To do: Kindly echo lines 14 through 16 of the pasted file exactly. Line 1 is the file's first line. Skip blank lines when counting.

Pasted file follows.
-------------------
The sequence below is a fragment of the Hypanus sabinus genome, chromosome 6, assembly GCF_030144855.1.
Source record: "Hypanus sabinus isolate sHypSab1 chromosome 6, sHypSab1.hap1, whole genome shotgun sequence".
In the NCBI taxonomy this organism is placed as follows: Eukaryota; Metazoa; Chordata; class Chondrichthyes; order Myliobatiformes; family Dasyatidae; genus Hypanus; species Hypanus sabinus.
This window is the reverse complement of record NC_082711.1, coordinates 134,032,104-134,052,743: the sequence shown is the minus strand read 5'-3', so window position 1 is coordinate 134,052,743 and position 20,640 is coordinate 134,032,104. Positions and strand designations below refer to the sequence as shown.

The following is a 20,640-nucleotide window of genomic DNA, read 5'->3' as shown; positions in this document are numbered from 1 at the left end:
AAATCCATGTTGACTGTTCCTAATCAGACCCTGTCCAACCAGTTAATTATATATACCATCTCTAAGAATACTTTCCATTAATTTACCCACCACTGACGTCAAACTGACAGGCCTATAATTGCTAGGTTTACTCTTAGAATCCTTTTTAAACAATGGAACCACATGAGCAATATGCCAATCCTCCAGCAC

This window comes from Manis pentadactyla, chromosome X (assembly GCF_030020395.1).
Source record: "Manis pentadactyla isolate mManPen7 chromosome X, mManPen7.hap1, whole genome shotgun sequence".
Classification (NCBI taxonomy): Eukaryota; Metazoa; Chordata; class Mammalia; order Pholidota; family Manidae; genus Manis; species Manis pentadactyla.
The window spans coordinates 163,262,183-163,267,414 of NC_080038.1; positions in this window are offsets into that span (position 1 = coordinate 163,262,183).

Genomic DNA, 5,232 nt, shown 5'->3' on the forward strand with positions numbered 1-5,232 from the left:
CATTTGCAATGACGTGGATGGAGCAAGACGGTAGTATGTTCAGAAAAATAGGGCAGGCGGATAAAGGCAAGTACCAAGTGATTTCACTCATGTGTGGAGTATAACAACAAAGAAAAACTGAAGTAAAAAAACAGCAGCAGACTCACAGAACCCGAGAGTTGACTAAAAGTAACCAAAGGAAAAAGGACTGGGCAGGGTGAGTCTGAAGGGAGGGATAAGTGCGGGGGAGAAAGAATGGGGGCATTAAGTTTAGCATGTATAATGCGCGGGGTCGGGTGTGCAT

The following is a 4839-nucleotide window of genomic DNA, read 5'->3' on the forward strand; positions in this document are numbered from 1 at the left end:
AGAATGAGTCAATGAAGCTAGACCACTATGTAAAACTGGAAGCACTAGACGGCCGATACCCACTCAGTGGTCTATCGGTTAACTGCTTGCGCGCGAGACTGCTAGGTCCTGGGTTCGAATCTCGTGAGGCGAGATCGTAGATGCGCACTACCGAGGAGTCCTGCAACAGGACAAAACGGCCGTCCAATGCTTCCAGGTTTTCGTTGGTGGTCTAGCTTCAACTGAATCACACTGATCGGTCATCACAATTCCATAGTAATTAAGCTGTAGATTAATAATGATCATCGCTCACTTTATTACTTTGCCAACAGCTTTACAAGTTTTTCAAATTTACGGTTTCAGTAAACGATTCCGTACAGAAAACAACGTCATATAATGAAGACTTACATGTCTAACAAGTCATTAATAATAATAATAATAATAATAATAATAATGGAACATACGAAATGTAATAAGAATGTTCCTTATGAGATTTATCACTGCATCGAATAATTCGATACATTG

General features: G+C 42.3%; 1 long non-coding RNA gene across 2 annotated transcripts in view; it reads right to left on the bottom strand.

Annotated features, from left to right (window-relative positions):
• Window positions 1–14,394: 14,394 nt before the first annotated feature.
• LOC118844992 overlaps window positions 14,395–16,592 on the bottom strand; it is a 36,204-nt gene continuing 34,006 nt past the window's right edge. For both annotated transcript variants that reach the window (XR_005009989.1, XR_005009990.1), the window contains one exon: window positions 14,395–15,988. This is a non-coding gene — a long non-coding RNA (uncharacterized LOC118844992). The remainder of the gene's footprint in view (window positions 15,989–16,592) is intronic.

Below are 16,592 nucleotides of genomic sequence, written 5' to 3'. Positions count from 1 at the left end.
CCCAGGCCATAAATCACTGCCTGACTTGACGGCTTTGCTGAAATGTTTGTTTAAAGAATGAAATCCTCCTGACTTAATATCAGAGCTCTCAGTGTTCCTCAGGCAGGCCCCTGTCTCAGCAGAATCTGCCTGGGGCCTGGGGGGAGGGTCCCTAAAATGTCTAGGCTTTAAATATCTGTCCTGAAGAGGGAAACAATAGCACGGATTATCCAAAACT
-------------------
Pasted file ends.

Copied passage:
AGAATGAGTCAATGAAGCTAGACCACTATGTAAAACTGGAAGCACTAGACGGCCGATACCCACTCAGTGGTCTATCGGTTAACTGCTTGCGCGCGAGACTGCTAGGTCCTGGGTTCGAATCTCGTGAGGCGAGATCGTAGATGCGCACTACCGAGGAGTCCTGCAACAGGACAAAACGGCCGTCCAATGCTTCCAGGTTTTCGTTGGTGGTCTAGCTTCAACTGAATCACACTGATCGGTCATCACAATTCCATAGTAATTAAGCTGTAGATTAATAATGATCATCGCTCACTTTATTACTTTGCCAACAGCTTTACAAGTTTTTCAAATTTACGGTTTCAGTAAACGATTCCGTACAGAAAACAACGTCATATAATGAAGACTTACATGTCTAACAAGTCATTAATAATAATAATAATAATAATAATAATAATGGAACATACGAAATGTAATAAGAATGTTCCTTATGAGATTTATCACTGCATCGAATAATTCGATACATTG

General features: G+C 42.3%; 1 long non-coding RNA gene across 2 annotated transcripts in view; it reads right to left on the bottom strand.

Annotated features, from left to right (window-relative positions):